Warnings about “hyperinflation” didn’t persuade South Dakota legislators to endorse the use of gold and silver coins on Wednesday.
Rep. Dan Kaiser, R-Aberdeen, had asked the Legislature to declare U.S.-minted gold and silver coins to be “legal tender” that could be used to pay state taxes at their market value.
“Within the borders of South Dakota, for our intra-state commerce, we are going to reserve the right for our citizens to use gold and silver as currency, especially in some case of emergency, if the U.S. dollar is no longer trustworthy as a source of currency,” Kaiser said.
The bill, House Bill 1100, left it optional for private businesses to choose whether to accept gold and silver coins, but said the metallic currency “may be used… in satisfaction of any tax.”
The state Department of Revenue opposed the bill, saying it would cause serious complications for state operations.
Chief among the objections of David Wiest, a deputy secretary of the department, was the case of a coin that had different face values and market values.
“If you have a $5 gold coin, and you go to the store… and the gold coin has an intrinsic value of $50, the merchant is supposed to accept the $5 gold coin for its $50 intrinsic value,” Wiest said.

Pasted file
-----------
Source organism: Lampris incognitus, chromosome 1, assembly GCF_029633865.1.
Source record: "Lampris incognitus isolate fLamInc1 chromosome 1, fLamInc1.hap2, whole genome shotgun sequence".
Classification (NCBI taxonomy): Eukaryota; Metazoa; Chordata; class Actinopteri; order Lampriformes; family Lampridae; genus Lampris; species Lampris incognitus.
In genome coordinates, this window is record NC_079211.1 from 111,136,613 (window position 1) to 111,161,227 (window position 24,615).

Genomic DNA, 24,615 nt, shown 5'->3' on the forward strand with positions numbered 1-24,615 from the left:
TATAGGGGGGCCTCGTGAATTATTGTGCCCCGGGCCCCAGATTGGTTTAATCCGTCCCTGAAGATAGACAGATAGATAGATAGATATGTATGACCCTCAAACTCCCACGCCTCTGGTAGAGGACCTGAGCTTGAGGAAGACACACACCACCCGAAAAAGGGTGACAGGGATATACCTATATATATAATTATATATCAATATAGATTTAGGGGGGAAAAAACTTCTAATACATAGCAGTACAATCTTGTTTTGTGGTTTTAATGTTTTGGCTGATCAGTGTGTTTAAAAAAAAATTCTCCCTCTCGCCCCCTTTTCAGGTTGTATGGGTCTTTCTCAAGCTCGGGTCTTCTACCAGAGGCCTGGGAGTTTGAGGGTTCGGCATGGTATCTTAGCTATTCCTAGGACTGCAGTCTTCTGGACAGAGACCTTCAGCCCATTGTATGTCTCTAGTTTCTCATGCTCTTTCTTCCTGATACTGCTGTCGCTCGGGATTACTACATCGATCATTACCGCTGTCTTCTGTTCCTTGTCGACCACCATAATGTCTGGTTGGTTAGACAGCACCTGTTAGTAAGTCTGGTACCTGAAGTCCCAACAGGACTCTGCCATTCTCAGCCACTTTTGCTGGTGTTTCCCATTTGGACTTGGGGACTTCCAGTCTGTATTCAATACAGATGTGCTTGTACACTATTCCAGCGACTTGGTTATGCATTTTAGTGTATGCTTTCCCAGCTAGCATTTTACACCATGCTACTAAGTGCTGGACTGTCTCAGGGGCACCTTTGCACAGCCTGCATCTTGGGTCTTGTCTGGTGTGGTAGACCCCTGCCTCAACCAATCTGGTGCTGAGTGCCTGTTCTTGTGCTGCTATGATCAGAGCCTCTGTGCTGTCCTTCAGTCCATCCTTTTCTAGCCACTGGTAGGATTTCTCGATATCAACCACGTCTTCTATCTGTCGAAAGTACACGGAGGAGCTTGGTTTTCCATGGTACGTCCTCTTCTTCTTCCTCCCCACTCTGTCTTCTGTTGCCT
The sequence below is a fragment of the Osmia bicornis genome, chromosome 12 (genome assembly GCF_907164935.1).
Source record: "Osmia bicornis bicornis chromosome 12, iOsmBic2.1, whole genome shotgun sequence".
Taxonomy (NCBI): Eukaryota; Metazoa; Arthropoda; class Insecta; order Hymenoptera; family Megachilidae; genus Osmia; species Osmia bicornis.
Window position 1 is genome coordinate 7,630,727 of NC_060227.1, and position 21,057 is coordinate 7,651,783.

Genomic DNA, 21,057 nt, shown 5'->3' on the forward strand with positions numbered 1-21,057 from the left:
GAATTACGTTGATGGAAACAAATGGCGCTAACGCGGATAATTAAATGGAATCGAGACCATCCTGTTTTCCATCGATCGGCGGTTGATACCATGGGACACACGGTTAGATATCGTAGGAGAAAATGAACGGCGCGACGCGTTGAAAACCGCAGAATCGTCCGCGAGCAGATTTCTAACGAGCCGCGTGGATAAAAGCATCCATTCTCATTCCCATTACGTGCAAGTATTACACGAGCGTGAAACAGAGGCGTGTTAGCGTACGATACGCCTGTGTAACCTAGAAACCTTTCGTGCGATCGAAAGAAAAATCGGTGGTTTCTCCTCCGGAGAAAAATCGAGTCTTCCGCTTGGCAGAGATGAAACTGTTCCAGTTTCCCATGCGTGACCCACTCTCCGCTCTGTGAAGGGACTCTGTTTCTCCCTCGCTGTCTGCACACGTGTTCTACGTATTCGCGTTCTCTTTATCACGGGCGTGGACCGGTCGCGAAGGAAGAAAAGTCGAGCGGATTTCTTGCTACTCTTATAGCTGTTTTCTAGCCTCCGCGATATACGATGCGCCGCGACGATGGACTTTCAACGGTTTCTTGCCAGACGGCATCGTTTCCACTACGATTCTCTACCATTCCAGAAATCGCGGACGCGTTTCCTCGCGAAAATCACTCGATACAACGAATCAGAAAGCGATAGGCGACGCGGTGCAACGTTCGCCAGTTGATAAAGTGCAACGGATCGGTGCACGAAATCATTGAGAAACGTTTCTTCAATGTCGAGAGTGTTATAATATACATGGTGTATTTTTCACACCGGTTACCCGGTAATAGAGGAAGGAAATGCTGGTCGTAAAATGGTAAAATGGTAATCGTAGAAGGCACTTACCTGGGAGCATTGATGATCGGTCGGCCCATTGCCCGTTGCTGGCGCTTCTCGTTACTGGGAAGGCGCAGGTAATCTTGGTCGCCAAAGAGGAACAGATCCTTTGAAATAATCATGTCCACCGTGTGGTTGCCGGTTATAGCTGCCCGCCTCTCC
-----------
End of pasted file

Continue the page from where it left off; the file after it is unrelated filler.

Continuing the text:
The bank in which the state keeps its money told him “we don’t want to deal with” the value of gold and silver coins, Wiest said.
Supporters of HB 1100 repeatedly criticized the current U.S. dollar, whose value is maintained by the Federal Reserve rather than tied to a commodity.
“When we have a chairman of the Federal Reserve who contradicts the Constitution by saying that gold is not money… it is time for us to question the Reserve and make up our own laws,” said Sen. Dan Lederman, R-Dakota Dunes.
Lederman cast HB 1100 as a minor measure that wouldn’t have much effect — but one that laid the groundwork for future monetary reforms.
“To be honest with you, I think this is just the first step,” he said. “I really would like to see us return to using commodities as the value of the dollar, tying the dollar to the real world, not policies set by the Federal Reserve.”
Skeptics on the House Commerce and Energy Committee pointed to the fluctuating value of gold and silver in past decades.
A majority of the committee’s members rejected the pro-gold arguments.
Rep. Jim Peterson, D-Revillo, cast HB 1100 as a “political statement” about state’s rights that could get South Dakota sued.
Rep. Kristin Conzet, R-Rapid City, said she had “too many questions and not enough answers” about the proposal, and worried it would force “merchants to be experts in gold and silver.”
Disagreeing, Rep. Stace Nelson, R-Fulton, argued that “fiat currency” not tied to the value of a commodity was bound to collapse.
But he ended up in the minority. HB 1100 was killed 9-4.
After the vote, Kaiser, a first-year lawmaker, said he was going to focus on researching the issue to better address criticism next year.
Rep. Dan Kaiser, R-Aberdeen.